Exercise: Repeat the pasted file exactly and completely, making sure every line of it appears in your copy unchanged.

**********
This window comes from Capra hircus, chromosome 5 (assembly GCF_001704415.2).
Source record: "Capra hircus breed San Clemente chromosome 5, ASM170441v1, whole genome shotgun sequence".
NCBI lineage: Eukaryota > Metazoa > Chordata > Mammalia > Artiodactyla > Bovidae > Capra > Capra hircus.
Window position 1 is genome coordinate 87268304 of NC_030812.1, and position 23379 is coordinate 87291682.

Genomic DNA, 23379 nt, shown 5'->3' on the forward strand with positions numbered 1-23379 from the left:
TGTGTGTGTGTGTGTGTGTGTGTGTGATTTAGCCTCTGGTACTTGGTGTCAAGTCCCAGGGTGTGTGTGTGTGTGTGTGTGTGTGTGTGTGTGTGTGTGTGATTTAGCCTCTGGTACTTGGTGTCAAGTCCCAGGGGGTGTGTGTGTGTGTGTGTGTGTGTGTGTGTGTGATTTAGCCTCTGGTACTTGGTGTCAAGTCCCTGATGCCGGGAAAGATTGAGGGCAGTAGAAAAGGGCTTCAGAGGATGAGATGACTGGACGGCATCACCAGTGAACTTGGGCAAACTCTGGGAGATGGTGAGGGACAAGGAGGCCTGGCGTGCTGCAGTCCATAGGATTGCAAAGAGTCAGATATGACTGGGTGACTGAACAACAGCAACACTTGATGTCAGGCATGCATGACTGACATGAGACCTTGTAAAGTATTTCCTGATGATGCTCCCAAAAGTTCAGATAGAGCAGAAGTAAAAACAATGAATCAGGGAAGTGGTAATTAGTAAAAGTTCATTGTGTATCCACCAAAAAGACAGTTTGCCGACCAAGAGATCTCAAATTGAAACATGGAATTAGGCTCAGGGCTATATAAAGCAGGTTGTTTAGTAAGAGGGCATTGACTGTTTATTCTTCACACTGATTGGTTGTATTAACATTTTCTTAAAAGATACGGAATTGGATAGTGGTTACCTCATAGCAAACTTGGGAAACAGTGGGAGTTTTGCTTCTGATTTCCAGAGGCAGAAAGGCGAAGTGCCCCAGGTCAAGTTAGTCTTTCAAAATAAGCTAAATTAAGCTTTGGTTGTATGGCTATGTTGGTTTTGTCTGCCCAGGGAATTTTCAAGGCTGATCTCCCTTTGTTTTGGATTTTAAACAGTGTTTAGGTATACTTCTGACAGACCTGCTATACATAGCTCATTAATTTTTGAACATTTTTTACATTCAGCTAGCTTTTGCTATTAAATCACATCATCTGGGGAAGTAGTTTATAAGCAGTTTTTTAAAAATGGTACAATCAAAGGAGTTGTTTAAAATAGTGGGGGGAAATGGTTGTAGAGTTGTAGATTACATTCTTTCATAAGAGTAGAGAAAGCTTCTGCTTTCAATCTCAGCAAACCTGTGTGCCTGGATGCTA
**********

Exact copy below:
This window comes from Capra hircus, chromosome 5 (assembly GCF_001704415.2).
Source record: "Capra hircus breed San Clemente chromosome 5, ASM170441v1, whole genome shotgun sequence".
NCBI lineage: Eukaryota > Metazoa > Chordata > Mammalia > Artiodactyla > Bovidae > Capra > Capra hircus.
Window position 1 is genome coordinate 87268304 of NC_030812.1, and position 23379 is coordinate 87291682.

Genomic DNA, 23379 nt, shown 5'->3' on the forward strand with positions numbered 1-23379 from the left:
TGTGTGTGTGTGTGTGTGTGTGTGTGATTTAGCCTCTGGTACTTGGTGTCAAGTCCCAGGGTGTGTGTGTGTGTGTGTGTGTGTGTGTGTGTGTGTGTGTGATTTAGCCTCTGGTACTTGGTGTCAAGTCCCAGGGGGTGTGTGTGTGTGTGTGTGTGTGTGTGTGTGTGATTTAGCCTCTGGTACTTGGTGTCAAGTCCCTGATGCCGGGAAAGATTGAGGGCAGTAGAAAAGGGCTTCAGAGGATGAGATGACTGGACGGCATCACCAGTGAACTTGGGCAAACTCTGGGAGATGGTGAGGGACAAGGAGGCCTGGCGTGCTGCAGTCCATAGGATTGCAAAGAGTCAGATATGACTGGGTGACTGAACAACAGCAACACTTGATGTCAGGCATGCATGACTGACATGAGACCTTGTAAAGTATTTCCTGATGATGCTCCCAAAAGTTCAGATAGAGCAGAAGTAAAAACAATGAATCAGGGAAGTGGTAATTAGTAAAAGTTCATTGTGTATCCACCAAAAAGACAGTTTGCCGACCAAGAGATCTCAAATTGAAACATGGAATTAGGCTCAGGGCTATATAAAGCAGGTTGTTTAGTAAGAGGGCATTGACTGTTTATTCTTCACACTGATTGGTTGTATTAACATTTTCTTAAAAGATACGGAATTGGATAGTGGTTACCTCATAGCAAACTTGGGAAACAGTGGGAGTTTTGCTTCTGATTTCCAGAGGCAGAAAGGCGAAGTGCCCCAGGTCAAGTTAGTCTTTCAAAATAAGCTAAATTAAGCTTTGGTTGTATGGCTATGTTGGTTTTGTCTGCCCAGGGAATTTTCAAGGCTGATCTCCCTTTGTTTTGGATTTTAAACAGTGTTTAGGTATACTTCTGACAGACCTGCTATACATAGCTCATTAATTTTTGAACATTTTTTACATTCAGCTAGCTTTTGCTATTAAATCACATCATCTGGGGAAGTAGTTTATAAGCAGTTTTTTAAAAATGGTACAATCAAAGGAGTTGTTTAAAATAGTGGGGGGAAATGGTTGTAGAGTTGTAGATTACATTCTTTCATAAGAGTAGAGAAAGCTTCTGCTTTCAATCTCAGCAAACCTGTGTGCCTGGATGCTA